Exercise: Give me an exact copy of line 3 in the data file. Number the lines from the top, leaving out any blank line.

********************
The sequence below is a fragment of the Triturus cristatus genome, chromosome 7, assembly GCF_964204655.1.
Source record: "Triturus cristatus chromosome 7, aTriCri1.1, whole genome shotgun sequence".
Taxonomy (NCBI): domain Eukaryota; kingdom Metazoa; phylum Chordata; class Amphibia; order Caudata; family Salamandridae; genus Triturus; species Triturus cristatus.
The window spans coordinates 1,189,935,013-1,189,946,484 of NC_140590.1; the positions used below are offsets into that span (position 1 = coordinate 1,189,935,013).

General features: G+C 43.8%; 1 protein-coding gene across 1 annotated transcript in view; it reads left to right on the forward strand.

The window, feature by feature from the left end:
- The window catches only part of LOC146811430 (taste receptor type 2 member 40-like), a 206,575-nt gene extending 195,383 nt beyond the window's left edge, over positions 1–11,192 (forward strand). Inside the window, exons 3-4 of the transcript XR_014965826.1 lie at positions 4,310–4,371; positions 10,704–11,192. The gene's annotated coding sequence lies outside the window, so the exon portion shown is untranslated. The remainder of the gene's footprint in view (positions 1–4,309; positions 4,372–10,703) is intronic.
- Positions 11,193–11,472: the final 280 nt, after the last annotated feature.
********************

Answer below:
Taxonomy (NCBI): domain Eukaryota; kingdom Metazoa; phylum Chordata; class Amphibia; order Caudata; family Salamandridae; genus Triturus; species Triturus cristatus.